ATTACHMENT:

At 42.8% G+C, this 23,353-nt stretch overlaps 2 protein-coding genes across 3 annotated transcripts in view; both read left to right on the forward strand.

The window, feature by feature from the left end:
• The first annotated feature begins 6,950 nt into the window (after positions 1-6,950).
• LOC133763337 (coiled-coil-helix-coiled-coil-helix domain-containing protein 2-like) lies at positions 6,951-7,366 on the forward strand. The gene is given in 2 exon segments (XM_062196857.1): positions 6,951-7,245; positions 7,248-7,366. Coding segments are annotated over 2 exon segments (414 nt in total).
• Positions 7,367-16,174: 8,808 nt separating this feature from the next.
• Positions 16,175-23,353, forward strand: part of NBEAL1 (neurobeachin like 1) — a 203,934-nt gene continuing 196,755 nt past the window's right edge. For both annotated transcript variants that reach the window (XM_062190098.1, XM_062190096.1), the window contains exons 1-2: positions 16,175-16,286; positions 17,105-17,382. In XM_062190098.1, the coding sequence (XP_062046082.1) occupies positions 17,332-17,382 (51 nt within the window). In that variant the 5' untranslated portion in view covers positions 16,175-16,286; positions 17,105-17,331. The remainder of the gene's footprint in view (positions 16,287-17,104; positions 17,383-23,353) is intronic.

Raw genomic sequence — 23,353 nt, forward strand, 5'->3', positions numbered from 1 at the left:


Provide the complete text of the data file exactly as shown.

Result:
At 42.8% G+C, this 23,353-nt stretch overlaps 2 protein-coding genes across 3 annotated transcripts in view; both read left to right on the forward strand.

The window, feature by feature from the left end:
• The first annotated feature begins 6,950 nt into the window (after positions 1-6,950).
• LOC133763337 (coiled-coil-helix-coiled-coil-helix domain-containing protein 2-like) lies at positions 6,951-7,366 on the forward strand. The gene is given in 2 exon segments (XM_062196857.1): positions 6,951-7,245; positions 7,248-7,366. Coding segments are annotated over 2 exon segments (414 nt in total).
• Positions 7,367-16,174: 8,808 nt separating this feature from the next.
• Positions 16,175-23,353, forward strand: part of NBEAL1 (neurobeachin like 1) — a 203,934-nt gene continuing 196,755 nt past the window's right edge. For both annotated transcript variants that reach the window (XM_062190098.1, XM_062190096.1), the window contains exons 1-2: positions 16,175-16,286; positions 17,105-17,382. In XM_062190098.1, the coding sequence (XP_062046082.1) occupies positions 17,332-17,382 (51 nt within the window). In that variant the 5' untranslated portion in view covers positions 16,175-16,286; positions 17,105-17,331. The remainder of the gene's footprint in view (positions 16,287-17,104; positions 17,383-23,353) is intronic.

Raw genomic sequence — 23,353 nt, forward strand, 5'->3', positions numbered from 1 at the left: